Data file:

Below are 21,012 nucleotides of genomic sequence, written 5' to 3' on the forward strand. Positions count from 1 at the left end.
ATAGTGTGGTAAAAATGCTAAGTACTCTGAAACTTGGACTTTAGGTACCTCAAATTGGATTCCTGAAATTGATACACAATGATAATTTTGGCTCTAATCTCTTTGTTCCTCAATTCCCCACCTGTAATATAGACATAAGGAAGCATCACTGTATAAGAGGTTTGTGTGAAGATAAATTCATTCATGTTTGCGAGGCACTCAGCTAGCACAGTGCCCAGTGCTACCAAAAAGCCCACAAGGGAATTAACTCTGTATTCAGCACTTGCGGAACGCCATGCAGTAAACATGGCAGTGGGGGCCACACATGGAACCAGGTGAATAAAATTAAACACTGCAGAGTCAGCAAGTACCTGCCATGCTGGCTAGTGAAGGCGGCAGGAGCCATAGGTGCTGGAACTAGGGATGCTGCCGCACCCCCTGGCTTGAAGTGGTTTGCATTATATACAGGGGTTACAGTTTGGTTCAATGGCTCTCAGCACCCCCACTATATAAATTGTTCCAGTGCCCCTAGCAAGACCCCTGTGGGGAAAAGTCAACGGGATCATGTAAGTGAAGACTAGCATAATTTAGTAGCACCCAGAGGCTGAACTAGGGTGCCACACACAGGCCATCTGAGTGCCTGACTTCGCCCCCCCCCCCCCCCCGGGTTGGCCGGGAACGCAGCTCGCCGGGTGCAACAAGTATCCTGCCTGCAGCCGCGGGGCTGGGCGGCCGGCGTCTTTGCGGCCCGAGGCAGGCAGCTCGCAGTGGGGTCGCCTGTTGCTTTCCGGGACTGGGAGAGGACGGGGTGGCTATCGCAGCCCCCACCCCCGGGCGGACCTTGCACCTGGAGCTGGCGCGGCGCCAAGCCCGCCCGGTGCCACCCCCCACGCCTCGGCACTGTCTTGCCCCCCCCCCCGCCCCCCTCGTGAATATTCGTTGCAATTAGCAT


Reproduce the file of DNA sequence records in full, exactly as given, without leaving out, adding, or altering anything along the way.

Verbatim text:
Below are 21,012 nucleotides of genomic sequence, written 5' to 3' on the forward strand. Positions count from 1 at the left end.
ATAGTGTGGTAAAAATGCTAAGTACTCTGAAACTTGGACTTTAGGTACCTCAAATTGGATTCCTGAAATTGATACACAATGATAATTTTGGCTCTAATCTCTTTGTTCCTCAATTCCCCACCTGTAATATAGACATAAGGAAGCATCACTGTATAAGAGGTTTGTGTGAAGATAAATTCATTCATGTTTGCGAGGCACTCAGCTAGCACAGTGCCCAGTGCTACCAAAAAGCCCACAAGGGAATTAACTCTGTATTCAGCACTTGCGGAACGCCATGCAGTAAACATGGCAGTGGGGGCCACACATGGAACCAGGTGAATAAAATTAAACACTGCAGAGTCAGCAAGTACCTGCCATGCTGGCTAGTGAAGGCGGCAGGAGCCATAGGTGCTGGAACTAGGGATGCTGCCGCACCCCCTGGCTTGAAGTGGTTTGCATTATATACAGGGGTTACAGTTTGGTTCAATGGCTCTCAGCACCCCCACTATATAAATTGTTCCAGTGCCCCTAGCAAGACCCCTGTGGGGAAAAGTCAACGGGATCATGTAAGTGAAGACTAGCATAATTTAGTAGCACCCAGAGGCTGAACTAGGGTGCCACACACAGGCCATCTGAGTGCCTGACTTCGCCCCCCCCCCCCCCCCGGGTTGGCCGGGAACGCAGCTCGCCGGGTGCAACAAGTATCCTGCCTGCAGCCGCGGGGCTGGGCGGCCGGCGTCTTTGCGGCCCGAGGCAGGCAGCTCGCAGTGGGGTCGCCTGTTGCTTTCCGGGACTGGGAGAGGACGGGGTGGCTATCGCAGCCCCCACCCCCGGGCGGACCTTGCACCTGGAGCTGGCGCGGCGCCAAGCCCGCCCGGTGCCACCCCCCACGCCTCGGCACTGTCTTGCCCCCCCCCCCGCCCCCCTCGTGAATATTCGTTGCAATTAGCAT